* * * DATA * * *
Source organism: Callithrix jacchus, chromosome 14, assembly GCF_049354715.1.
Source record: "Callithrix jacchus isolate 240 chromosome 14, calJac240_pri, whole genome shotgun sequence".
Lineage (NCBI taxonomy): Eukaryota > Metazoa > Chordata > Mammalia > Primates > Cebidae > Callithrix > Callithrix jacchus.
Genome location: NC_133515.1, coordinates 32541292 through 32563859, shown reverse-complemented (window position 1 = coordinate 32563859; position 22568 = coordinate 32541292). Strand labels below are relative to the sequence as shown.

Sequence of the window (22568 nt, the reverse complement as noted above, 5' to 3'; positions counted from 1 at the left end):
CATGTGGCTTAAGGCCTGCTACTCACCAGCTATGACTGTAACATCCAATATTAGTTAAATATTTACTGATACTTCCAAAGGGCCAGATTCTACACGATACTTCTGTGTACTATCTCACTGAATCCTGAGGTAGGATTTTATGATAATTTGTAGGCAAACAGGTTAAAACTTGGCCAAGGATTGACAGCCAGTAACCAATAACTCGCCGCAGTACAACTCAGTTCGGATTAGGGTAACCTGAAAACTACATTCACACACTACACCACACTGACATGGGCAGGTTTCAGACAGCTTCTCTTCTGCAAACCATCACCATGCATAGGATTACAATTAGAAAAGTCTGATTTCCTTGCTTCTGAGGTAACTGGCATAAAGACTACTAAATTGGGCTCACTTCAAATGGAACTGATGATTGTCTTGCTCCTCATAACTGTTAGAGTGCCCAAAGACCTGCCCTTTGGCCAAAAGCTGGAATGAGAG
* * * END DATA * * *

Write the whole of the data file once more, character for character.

Source organism: Callithrix jacchus, chromosome 14, assembly GCF_049354715.1.
Source record: "Callithrix jacchus isolate 240 chromosome 14, calJac240_pri, whole genome shotgun sequence".
Lineage (NCBI taxonomy): Eukaryota > Metazoa > Chordata > Mammalia > Primates > Cebidae > Callithrix > Callithrix jacchus.
Genome location: NC_133515.1, coordinates 32541292 through 32563859, shown reverse-complemented (window position 1 = coordinate 32563859; position 22568 = coordinate 32541292). Strand labels below are relative to the sequence as shown.

Sequence of the window (22568 nt, the reverse complement as noted above, 5' to 3'; positions counted from 1 at the left end):
CATGTGGCTTAAGGCCTGCTACTCACCAGCTATGACTGTAACATCCAATATTAGTTAAATATTTACTGATACTTCCAAAGGGCCAGATTCTACACGATACTTCTGTGTACTATCTCACTGAATCCTGAGGTAGGATTTTATGATAATTTGTAGGCAAACAGGTTAAAACTTGGCCAAGGATTGACAGCCAGTAACCAATAACTCGCCGCAGTACAACTCAGTTCGGATTAGGGTAACCTGAAAACTACATTCACACACTACACCACACTGACATGGGCAGGTTTCAGACAGCTTCTCTTCTGCAAACCATCACCATGCATAGGATTACAATTAGAAAAGTCTGATTTCCTTGCTTCTGAGGTAACTGGCATAAAGACTACTAAATTGGGCTCACTTCAAATGGAACTGATGATTGTCTTGCTCCTCATAACTGTTAGAGTGCCCAAAGACCTGCCCTTTGGCCAAAAGCTGGAATGAGAG